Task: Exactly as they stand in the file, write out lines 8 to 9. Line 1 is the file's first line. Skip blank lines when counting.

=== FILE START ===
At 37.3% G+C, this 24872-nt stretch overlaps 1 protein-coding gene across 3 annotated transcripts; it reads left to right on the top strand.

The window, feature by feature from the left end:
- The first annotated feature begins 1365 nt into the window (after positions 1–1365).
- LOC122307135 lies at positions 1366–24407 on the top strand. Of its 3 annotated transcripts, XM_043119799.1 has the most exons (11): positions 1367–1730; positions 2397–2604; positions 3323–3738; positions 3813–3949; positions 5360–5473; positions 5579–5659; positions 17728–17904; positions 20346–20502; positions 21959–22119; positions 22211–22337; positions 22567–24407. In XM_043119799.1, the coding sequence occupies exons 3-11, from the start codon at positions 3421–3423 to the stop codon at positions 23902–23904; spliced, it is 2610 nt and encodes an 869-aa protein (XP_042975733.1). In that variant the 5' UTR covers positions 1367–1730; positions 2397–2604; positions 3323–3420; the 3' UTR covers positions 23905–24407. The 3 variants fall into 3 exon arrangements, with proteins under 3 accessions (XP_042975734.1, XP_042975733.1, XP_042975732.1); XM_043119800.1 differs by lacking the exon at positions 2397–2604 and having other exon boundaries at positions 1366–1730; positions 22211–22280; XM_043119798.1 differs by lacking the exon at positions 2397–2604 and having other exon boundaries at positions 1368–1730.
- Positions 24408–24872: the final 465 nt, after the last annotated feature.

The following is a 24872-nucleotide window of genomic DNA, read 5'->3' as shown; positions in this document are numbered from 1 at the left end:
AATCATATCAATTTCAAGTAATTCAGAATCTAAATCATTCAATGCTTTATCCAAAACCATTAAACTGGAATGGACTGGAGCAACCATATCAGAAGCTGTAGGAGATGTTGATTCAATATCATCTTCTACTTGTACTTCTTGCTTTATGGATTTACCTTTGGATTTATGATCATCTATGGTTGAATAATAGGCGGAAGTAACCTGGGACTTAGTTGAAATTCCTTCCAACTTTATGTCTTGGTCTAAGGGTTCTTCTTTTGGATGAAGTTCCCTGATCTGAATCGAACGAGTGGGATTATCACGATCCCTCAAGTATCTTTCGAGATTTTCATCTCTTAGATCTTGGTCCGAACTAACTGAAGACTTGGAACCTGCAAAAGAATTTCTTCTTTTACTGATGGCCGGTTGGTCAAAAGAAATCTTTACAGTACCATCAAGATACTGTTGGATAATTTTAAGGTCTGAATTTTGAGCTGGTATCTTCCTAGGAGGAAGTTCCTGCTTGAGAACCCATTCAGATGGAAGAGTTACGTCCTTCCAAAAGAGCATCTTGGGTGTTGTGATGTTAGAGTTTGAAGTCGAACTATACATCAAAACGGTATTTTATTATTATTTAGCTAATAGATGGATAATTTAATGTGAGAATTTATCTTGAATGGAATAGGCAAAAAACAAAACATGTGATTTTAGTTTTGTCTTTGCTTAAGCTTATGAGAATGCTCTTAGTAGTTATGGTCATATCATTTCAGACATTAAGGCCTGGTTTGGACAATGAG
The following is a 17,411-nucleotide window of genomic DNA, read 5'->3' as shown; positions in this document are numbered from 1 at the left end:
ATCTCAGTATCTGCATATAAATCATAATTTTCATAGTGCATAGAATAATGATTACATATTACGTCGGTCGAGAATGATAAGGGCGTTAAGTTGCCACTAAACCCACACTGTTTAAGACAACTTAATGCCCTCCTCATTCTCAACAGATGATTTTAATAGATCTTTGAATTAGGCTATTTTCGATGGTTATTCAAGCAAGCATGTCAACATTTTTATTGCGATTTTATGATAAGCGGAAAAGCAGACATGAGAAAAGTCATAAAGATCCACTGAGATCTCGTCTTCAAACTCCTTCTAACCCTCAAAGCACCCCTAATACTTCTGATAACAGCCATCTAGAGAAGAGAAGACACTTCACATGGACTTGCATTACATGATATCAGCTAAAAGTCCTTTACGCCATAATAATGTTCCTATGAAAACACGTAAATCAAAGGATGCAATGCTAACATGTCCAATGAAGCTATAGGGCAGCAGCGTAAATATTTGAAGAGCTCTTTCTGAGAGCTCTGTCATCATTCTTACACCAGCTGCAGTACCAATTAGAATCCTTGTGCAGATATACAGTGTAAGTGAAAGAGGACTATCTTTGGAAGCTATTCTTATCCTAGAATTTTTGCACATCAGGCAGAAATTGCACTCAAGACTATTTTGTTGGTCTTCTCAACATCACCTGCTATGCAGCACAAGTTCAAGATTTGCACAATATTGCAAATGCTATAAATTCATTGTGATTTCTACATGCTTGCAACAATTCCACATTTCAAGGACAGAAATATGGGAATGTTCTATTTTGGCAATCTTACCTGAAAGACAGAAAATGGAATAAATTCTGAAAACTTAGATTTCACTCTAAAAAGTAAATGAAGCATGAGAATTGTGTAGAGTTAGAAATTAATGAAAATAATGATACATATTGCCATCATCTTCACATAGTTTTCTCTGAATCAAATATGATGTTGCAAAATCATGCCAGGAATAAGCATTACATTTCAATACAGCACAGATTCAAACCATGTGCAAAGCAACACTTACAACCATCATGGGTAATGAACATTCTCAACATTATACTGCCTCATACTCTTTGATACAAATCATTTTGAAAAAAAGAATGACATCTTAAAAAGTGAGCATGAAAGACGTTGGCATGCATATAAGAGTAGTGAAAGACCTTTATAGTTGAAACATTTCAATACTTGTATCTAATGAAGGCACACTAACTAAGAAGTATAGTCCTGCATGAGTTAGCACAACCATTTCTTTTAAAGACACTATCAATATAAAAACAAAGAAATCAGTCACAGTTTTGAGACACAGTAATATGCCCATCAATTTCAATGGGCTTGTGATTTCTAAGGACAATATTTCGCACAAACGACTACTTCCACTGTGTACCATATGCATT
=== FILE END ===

The following is a 17,411-nucleotide window of genomic DNA, read 5'->3' as shown; positions in this document are numbered from 1 at the left end:
ATCTCAGTATCTGCATATAAATCATAATTTTCATAGTGCATAGAATAATGATTACATATTACGTCGGTCGAGAATGATAAGGGCGTTAAGTTGCCACTAAACCCACACTGTTTAAGACAACTTAATGCCCTCCTCATTCTCAACAGATGATTTTAATAGATCTTTGAATTAGGCTATTTTCGATGGTTATTCAAGCAAGCATGTCAACATTTTTATTGCGATTTTATGATAAGCGGAAAAGCAGACATGAGAAAAGTCATAAAGATCCACTGAGATCTCGTCTTCAAACTCCTTCTAACCCTCAAAGCACCCCTAATACTTCTGATAACAGCCATCTAGAGAAGAGAAGACACTTCACATGGACTTGCATTACATGATATCAGCTAAAAGTCCTTTACGCCATAATAATGTTCCTATGAAAACACGTAAATCAAAGGATGCAATGCTAACATGTCCAATGAAGCTATAGGGCAGCAGCGTAAATATTTGAAGAGCTCTTTCTGAGAGCTCTGTCATCATTCTTACACCAGCTGCAGTACCAATTAGAATCCTTGTGCAGATATACAGTGTAAGTGAAAGAGGACTATCTTTGGAAGCTATTCTTATCCTAGAATTTTTGCACATCAGGCAGAAATTGCACTCAAGACTATTTTGTTGGTCTTCTCAACATCACCTGCTATGCAGCACAAGTTCAAGATTTGCACAATATTGCAAATGCTATAAATTCATTGTGATTTCTACATGCTTGCAACAATTCCACATTTCAAGGACAGAAATATGGGAATGTTCTATTTTGGCAATCTTACCTGAAAGACAGAAAATGGAATAAATTCTGAAAACTTAGATTTCACTCTAAAAAGTAAATGAAGCATGAGAATTGTGTAGAGTTAGAAATTAATGAAAATAATGATACATATTGCCATCATCTTCACATAGTTTTCTCTGAATCAAATATGATGTTGCAAAATCATGCCAGGAATAAGCATTACATTTCAATACAGCACAGATTCAAACCATGTGCAAAGCAACACTTACAACCATCATGGGTAATGAACATTCTCAACATTATACTGCCTCATACTCTTTGATACAAATCATTTTGAAAAAAAGAATGACATCTTAAAAAGTGAGCATGAAAGACGTTGGCATGCATATAAGAGTAGTGAAAGACCTTTATAGTTGAAACATTTCAATACTTGTATCTAATGAAGGCACACTAACTAAGAAGTATAGTCCTGCATGAGTTAGCACAACCATTTCTTTTAAAGACACTATCAATATAAAAACAAAGAAATCAGTCACAGTTTTGAGACACAGTAATATGCCCATCAATTTCAATGGGCTTGTGATTTCTAAGGACAATATTTCGCACAAACGACTACTTCCACTGTGTACCATATGCATT